If you’ve never heard of or tried Disneybounding, fair warning: it can get addictive.
I first started Disneybounding during my family’s annual Disney World trip in 2017. A coworker who knew how big of a Disney fanatic I was suggested I try it. I had never heard of it before and so I started researching this fashion trend on Pinterest while I was planning out our family’s outfits for the trip. I’ve never looked back.
What is Disneybounding?
Disneybounding is a fashion trend where people create everyday outfits that resemble Disney characters. This is usually achieved with color blocking, where the colors you wear match the colors of the character you’re trying to emulate. Accessories also play an important role in helping tie the theme of the look together. While the goal is to look as similar to the character as possible without looking costume-y, the most important rule is to stay true to your own personal style.
Why is it called Disneybounding?
Disneybounding got its name from the Disneybound blog run by Leslie Kay. She started the blog as a creative outlet to chronicle her plans for her upcoming Disney trip (she was “bound for Disney”). While posting outfits she put together inspired by her favorite characters it eventually caught on. Disneybounding is now so widespread that the #disneybound hashtag has over 1 million posts on instagram and Disney has officially welcomed Disneybounding in the parks.
Why did it catch on?
Disneybounding filled a void in the Disney fandom community. Disney has a rule that park goers over 14 are not allowed to wear costumes to the parks (this rule is to prevent confusion between park guests and official characters), and so fans who wanted to show their Disney-side were limited to everyday clothes. Once Disneybounding came on to the scene, park fashion evolved from mostly graphic t-shirts and shorts to more vibrant and unique looks. Disney has since caught on and now sells clothing and accessories geared towards this subculture.
Isn't this just Cosplay?
Disneybounding is not cosplay. With cosplay, the looks are more costume-like, and the more literal the look the better. With cosplay, everything is fair game: wigs, wings, body paint, or even special effects. Cosplay looks are only allowed in Disney parks during Halloween parties and runDisney races, and even then there are certain rules that need to be followed.
Why I Love this Fashion Trend so Much
Before I started Disneybounding, my wardrobe consisted of sweats, leggings, t-shirts, and hospital scrubs; and almost everything was black. I was in a weird place with my body, my confidence and my wardrobe. The weight I’d gained from my pregnancies was almost all gone but nothing was ever quite the same (I’m looking at you, boobs). As I hadn’t been this size in almost 6 years, I found myself in need of new clothes and a new hobby since my cloth diaper collecting days were over.
Once I started Disneybounding, I found a creative outlet that forced me to look in the mirror. I hadn’t paid much attention to my appearance for a very long time, and while I still enjoy my sweats and t-shirts, I now look forward to expressing myself through my clothes. My wardrobe has more color and variation than it’s ever had, and this introvert isn’t as anxious to go outside anymore. I enjoy attending events that I can dress up for, Broadway shows are one of my favorites.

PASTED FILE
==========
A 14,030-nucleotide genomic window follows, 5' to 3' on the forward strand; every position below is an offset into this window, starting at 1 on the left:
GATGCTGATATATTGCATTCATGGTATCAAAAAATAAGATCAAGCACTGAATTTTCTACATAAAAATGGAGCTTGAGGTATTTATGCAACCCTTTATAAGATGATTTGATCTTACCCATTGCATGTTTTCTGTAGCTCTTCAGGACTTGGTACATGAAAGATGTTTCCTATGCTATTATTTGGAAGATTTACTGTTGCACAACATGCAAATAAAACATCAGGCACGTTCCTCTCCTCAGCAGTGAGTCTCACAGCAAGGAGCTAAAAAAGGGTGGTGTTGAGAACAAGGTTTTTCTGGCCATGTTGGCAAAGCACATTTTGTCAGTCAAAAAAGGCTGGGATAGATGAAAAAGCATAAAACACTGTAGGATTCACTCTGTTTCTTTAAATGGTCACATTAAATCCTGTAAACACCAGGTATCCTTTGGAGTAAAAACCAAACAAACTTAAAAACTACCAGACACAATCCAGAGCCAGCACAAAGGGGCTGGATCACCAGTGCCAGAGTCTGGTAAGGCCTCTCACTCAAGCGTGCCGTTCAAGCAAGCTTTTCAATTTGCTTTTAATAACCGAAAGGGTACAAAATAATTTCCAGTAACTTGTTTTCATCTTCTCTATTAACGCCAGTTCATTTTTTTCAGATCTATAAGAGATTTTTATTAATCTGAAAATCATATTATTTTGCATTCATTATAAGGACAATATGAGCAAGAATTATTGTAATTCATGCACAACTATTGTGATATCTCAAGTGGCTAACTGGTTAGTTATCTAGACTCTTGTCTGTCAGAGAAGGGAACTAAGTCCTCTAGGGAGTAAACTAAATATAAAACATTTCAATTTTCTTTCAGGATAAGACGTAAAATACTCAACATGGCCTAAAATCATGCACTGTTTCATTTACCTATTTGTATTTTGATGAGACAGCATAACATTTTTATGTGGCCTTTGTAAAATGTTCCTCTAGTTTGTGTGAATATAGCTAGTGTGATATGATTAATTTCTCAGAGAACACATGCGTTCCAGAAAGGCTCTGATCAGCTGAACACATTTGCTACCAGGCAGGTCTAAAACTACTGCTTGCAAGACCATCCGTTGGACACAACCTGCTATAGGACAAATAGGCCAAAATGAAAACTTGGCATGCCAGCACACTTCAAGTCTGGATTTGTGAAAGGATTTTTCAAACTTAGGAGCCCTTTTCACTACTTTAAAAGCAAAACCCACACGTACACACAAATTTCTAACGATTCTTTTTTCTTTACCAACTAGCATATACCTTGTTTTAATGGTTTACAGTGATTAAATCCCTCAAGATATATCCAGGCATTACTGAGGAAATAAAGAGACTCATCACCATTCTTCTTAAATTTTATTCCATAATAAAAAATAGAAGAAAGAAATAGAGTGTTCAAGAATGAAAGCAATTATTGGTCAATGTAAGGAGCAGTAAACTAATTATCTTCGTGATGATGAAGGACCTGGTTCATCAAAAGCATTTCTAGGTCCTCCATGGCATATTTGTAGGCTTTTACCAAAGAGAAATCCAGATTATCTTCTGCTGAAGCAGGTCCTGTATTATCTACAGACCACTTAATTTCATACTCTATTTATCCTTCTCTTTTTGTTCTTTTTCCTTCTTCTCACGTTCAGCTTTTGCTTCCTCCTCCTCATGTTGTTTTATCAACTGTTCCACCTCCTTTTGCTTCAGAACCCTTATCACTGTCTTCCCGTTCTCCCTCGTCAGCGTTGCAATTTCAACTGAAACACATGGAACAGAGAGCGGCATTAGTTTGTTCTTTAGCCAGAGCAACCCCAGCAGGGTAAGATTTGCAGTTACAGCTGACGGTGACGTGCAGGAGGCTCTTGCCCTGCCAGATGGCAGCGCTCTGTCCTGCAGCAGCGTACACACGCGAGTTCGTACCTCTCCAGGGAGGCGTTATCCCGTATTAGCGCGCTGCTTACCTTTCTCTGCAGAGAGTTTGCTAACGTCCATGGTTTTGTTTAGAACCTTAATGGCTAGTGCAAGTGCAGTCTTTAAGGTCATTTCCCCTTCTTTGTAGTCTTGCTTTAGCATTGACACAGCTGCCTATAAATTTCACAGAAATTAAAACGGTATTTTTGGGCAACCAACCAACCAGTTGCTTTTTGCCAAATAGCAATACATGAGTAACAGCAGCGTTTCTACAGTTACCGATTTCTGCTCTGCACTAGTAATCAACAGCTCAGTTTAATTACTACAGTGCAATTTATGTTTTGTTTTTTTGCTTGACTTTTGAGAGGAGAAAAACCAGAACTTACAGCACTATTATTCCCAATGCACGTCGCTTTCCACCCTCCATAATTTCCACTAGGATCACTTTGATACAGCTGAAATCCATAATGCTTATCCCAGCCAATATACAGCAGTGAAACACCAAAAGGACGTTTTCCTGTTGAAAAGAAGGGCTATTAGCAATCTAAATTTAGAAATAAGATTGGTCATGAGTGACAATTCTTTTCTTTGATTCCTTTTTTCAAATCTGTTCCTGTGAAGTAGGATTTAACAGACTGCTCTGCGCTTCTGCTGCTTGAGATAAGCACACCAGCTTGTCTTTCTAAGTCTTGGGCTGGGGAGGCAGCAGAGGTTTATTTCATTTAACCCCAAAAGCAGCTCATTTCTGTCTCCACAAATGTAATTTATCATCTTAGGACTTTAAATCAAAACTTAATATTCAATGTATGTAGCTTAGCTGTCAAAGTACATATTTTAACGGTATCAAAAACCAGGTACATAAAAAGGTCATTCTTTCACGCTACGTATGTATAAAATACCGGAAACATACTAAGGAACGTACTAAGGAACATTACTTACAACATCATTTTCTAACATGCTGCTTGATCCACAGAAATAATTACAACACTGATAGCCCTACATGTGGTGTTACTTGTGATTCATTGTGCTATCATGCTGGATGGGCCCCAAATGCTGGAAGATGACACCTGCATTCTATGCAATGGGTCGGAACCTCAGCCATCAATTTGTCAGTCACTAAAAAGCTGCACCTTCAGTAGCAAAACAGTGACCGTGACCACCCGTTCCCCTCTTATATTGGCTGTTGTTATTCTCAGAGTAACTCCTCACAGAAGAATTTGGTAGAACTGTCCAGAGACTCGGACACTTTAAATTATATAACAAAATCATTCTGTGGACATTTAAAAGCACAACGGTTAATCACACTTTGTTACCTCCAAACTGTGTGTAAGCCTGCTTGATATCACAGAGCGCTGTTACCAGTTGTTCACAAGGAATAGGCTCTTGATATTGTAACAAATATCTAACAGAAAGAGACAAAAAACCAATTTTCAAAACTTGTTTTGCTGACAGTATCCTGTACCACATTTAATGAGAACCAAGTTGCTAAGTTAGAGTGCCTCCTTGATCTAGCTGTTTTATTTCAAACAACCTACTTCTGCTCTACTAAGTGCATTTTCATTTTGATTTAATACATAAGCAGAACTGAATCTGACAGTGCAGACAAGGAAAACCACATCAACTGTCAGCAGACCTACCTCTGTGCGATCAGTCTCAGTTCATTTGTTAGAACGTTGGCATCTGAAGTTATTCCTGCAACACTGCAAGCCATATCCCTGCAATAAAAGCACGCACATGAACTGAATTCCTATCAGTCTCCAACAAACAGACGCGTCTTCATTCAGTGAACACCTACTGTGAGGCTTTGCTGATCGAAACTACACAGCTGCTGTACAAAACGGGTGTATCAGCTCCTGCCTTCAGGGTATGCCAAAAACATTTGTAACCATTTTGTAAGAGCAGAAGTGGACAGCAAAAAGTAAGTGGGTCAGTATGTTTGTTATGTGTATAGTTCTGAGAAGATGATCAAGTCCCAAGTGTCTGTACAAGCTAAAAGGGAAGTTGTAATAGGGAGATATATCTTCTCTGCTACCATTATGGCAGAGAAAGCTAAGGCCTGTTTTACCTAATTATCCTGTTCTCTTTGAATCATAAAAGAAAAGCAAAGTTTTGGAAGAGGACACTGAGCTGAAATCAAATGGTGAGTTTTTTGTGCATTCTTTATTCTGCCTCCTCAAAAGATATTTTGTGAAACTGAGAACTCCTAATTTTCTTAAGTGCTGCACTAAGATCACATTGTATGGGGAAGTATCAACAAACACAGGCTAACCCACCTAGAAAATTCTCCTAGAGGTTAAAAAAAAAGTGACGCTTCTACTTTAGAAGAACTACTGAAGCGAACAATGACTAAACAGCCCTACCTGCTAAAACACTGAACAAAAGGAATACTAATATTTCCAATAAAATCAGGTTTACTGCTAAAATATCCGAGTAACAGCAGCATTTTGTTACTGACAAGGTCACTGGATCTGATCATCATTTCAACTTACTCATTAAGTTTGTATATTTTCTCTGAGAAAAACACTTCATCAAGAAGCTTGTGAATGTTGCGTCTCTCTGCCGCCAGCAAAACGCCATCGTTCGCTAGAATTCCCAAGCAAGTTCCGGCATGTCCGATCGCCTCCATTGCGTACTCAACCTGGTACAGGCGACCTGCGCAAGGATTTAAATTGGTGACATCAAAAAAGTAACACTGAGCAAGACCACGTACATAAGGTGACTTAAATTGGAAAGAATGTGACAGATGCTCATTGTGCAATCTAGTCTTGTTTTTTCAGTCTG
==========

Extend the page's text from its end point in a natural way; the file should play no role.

For my Disneybounds, I like to incorporate hair (I call it hairbounds or hairplay). I use the same principles as Disneybounding, my hairstyles are intended to be a subtle nod to the character that it’s inspired by. I’ve played with faux locs, box braids, crochet braids, wigs and clip-ins.
One time I was so inspired by a picture of a Black Rapunzel that I installed floor length faux locs and Disneybounded as different interpretations of Rapunzel for an entire 5 day trip to Walt Disney World. It was one of my favorite looks.
Whenever I can, I love to include my family. Although it can be a little overwhelming at times to plan four looks, I’ve found that some of our best times and most enjoyable character interactions in the parks have been when the entire family is dressed up. The cast members usually enjoy seeing what we come up with and guessing which characters or Disney themes inspired us.
The best thing about Disneybounding is it doesn’t have to be limited to the parks. Because its intent is to be subtle, you could do it everyday if you wanted to. It also doesn’t have to be expensive, you can shop your own closet or go to discount stores and thrift for looks. I personally love to go to Rainbow to find pieces that I later rework to fit a Disneybound.
Another added bonus, I’ve met some really amazing and supportive people in this community. No matter how different our individual styles are, we always support one another. The Black Disney community is pretty positive in general, and it’s great to be in a space that doesn’t judge you for what labels you are or aren’t wearing.
Ready to give Disneybounding a try? Check out my Instagram page for some inspiration. Also be sure to check out my podcast episode with Erika, an OG Disneybounder and the creator of the Disneybounders Unite! Facebook group. Which characters would you want to Disneybound as? Let me know in the comments!